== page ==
Watch Time Register / Comparison

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Watch Time Register / Comparison

Postby Bigt » Thu Nov 12, 2015 5:20 pm

Okay, in the days when a conductor had to register his watch for time comparison prior to
going on a run, what happened if his watch did not "pass" (if such a term) what I assume was
an allowable discrepancy? Was the conductor disqualified from that run? Did one of the train
crew then have to register and everyone compared with his watch? I am aware of the requirement
of having one's watch checked once every 30 days. This is a question that came up in discussion the
other day among some of my fellow collectors, and, we had never seen anything pertaining to it.
We know watch inspectors had "loaners", but, would the conductor be allowed to get to the inspector for a
loaner, then, take his train out, or, would he be forced to give up that particular run?
Bigt
 
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Re: Watch Time Register / Comparison

Postby Engineer Spike » Thu Nov 19, 2015 4:33 pm

The whole crew needed to have inspected watches, and so did dispatchers, operators, and section formen. Likely signal maintainers too.

A loaner could be used while a watch was repaired to specification. Robert W. Jones did some books about the Boston and Maine. I think in "City and Shore" he had a side article about the time service.

It is still a requirement to compare a watch to the standard clock, or the telephone Naval Observatory time signal. The style of watch isn't so strict. A digital watch, or a dial watch, with Arabic numerals, and a second hand will do.

I still wear a railroad wristwatch. But it is by choice.
"Welcome all ye who enter; the show that never ends. Tingfield Sperminal Railway." (Graffiti on the entry to Mohawk Yard Office)
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Re: Watch Time Register / Comparison

Postby Gadfly » Thu Nov 19, 2015 6:26 pm

Engineer Spike wrote:The whole crew needed to have inspected watches, and so did dispatchers, operators, and section formen. Likely signal maintainers too.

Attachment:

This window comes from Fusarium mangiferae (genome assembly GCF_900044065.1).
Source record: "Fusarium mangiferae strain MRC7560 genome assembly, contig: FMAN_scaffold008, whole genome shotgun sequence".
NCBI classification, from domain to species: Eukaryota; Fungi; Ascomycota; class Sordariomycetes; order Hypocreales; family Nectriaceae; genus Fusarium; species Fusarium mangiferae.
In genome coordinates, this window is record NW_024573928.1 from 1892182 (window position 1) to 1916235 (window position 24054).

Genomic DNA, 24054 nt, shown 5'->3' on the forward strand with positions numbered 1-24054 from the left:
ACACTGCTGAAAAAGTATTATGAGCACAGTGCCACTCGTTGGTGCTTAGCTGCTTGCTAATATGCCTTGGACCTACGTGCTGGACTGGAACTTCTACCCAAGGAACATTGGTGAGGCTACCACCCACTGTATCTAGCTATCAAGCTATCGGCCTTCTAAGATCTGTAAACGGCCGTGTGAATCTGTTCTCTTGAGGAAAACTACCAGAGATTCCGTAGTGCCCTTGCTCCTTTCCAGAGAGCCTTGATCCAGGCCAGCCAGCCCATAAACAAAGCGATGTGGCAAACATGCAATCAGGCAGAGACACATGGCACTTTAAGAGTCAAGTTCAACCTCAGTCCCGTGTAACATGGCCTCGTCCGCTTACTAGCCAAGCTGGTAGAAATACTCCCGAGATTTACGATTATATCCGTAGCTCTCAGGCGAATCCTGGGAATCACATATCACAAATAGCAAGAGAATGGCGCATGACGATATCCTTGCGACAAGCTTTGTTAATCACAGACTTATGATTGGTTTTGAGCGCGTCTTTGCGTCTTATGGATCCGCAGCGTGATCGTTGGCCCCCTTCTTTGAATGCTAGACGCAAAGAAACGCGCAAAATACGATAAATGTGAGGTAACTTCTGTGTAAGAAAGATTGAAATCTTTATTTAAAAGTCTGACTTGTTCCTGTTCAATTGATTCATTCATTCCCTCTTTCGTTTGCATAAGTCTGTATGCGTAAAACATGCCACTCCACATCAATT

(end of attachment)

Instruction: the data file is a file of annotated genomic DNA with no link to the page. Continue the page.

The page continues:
A loaner could be used while a watch was repaired to specification. Robert W. Jones did some books about the Boston and Maine. I think in "City and Shore" he had a side article about the time service.

It is still a requirement to compare a watch to the standard clock, or the telephone Naval Observatory time signal. The style of watch isn't so strict. A digital watch, or a dial watch, with Arabic numerals, and a second hand will do.

I still wear a railroad wristwatch. But it is by choice.


I do, too! And I have my old Hamilton 992 Railway Special. It is now 105 years old, runs, and I have an old watch card to go with it! :-) It goes to my daughter when I'm gone! :-D Wonder how some rail buff would react to getting his hands on THAT? :wink:
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Re: Watch Time Register / Comparison

Postby Engineer Spike » Sat Nov 21, 2015 8:51 pm

I feel that there's something to keeping some tradition. When I started, I was a passenger trainman on BN. The crews were religious about checking watches. Railroad watches stop the second hand while being set. That makes the watch set exactly to the standard clock, or Naval Observatory. Engineers would complain if they didn't get a highball exactly on time. One engineer told me that our conductor's highball was consistently 13 seconds late
"Welcome all ye who enter; the show that never ends. Tingfield Sperminal Railway." (Graffiti on the entry to Mohawk Yard Office)
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